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Ukraine push for NATO membership sparks furious Russian reply

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President Volodomyr Zelenskyy has pushed for Ukraine to be fast-tracked into NATO, saying his country upholds the democratic values of the Western military alliance and has shown its effectiveness on the battlefield. But, a senior Russian official on Thursday said such a move would all but guarantee sparking a much wider conflict in Europe.

Alexander Venediktov, deputy secretary of the Russian Security Council, warned any attempt to add Ukraine to NATO could spark a much larger conflict.

“Kyiv is well aware that such a step would mean a guaranteed escalation to World War III. Apparently, that’s what they are counting on — to create informational noise and draw attention to themselves once again,” Mr. Venediktov said in an interview with TASS, the official Russian news agency.

He said most NATO members understood the “suicidal nature” of admitting Ukraine to the alliance.

“In any case, Russia’s position remains unchanged: Ukraine’s accession to NATO or some other alliance formed under the auspices of the United States is unacceptable to us,” Mr. Venediktov said.

The Russian threats come amid promises by NATO members to boost support Ukraine while strengthening the deterrence and defense capabilities of the alliance. Secretary General Jens Stoltenberg said that nuclear rhetoric coming from Russian officials such as Mr. Venediktov and President Vladimir Putin was “dangerous and irresponsible” and that any use of nuclear weapons by the Kremlin would have “severe consequences.”

“We will not be dragged into Russia’s war of choice but we will stand by Ukraine as it fights to defend itself,” Defense Secretary Lloyd Austin said Thursday as he finished up two days of talks with European and NATO allies. “NATO poses no threat to Russia and seeks no confrontation with Russia. But, our defensive alliance will, as it always has, protect every inch of NATO territory.”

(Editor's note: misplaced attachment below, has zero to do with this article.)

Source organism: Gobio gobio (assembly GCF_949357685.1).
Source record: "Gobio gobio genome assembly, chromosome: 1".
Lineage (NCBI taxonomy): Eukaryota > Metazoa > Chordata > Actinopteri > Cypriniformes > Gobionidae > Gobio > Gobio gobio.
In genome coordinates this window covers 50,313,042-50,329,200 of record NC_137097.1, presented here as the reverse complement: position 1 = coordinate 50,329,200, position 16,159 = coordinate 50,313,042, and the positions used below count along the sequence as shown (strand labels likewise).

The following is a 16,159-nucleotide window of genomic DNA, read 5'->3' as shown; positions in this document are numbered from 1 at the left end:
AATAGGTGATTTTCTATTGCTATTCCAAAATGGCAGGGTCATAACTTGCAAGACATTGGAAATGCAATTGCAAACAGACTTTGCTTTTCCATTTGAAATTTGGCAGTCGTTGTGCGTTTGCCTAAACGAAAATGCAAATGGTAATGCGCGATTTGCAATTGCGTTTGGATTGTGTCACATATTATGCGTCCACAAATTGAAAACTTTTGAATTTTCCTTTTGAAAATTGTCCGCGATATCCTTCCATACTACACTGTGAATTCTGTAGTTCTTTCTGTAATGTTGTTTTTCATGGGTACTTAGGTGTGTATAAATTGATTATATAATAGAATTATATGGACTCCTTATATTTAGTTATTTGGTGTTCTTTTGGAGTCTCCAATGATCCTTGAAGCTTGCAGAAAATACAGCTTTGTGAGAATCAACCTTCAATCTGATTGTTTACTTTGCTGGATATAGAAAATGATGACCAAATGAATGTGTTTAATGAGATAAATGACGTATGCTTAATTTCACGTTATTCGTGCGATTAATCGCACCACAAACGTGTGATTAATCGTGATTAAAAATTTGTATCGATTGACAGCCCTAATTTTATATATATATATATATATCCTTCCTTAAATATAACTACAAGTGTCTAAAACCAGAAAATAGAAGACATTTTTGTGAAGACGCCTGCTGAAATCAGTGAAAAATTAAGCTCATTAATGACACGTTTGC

The U.S. defense chief said he’s never seen NATO as unified and resolute, standing together to condemn Russia’s “illegal and unprovoked” invasion of Ukraine.

“Putin thought he could easily conquer his peaceful neighbor. Yet, the Kremlin’s war of choice is now in its eighth month,” Mr. Austin told reporters on Thursday following a NATO ministerial meeting. “Putin’s mobilization effort, his bellicose rhetoric, his cruel attacks on civilian targets, and his hollow attempts to annex Ukrainian territory, all show how Ukraine’s courage and skill have disrupted Russia’s hope for a quick war of conquest.”

Washington has already sent Ukraine some $16.8 billion in weapons and other assistance since the invasion in late February. The military hardware has included 20 advanced High Mobility Artillery Rocket Systems (HIMARS) – with the promise of almost 20 more in the future – and more than 140 155mm howitzers, along with numerous other items. 

Russian forces have blitzed Ukraine with missiles and kamikaze drones in recent days, a furious reaction to the bombing of a key bridge linking Russia with annexed Crimea. NATO officials said Thursday they were prepared to supply Kyiv with advanced air defense systems. 

“We need to protect our sky from the terror of Russia. If this is done, it will be a fundamental step to end the entire war in the near future,” Mr. Zelenskyy told the Parliamentary Assembly of the Council of Europe in a video plea.

Mr. Austin said NATO is providing air defense systems to Ukraine to meet their immediate needs along with procuring other systems that could take weeks, months or years to produce.

President Emmanuel Macron said France will supply air-defense systems to Ukraine following the recent devastating strikes believed to have targeted civilians in cities across the country, and NATO said it will soon provide Kyiv with hundreds of drone jammers for use against Russian and Iranian unmanned aircraft. 

The Pentagon said it intends to deliver the first two advanced NASAMS surface-to-air missiles systems to Ukraine in the coming weeks that will provide medium- and long-range defenses against Russian missile attacks.



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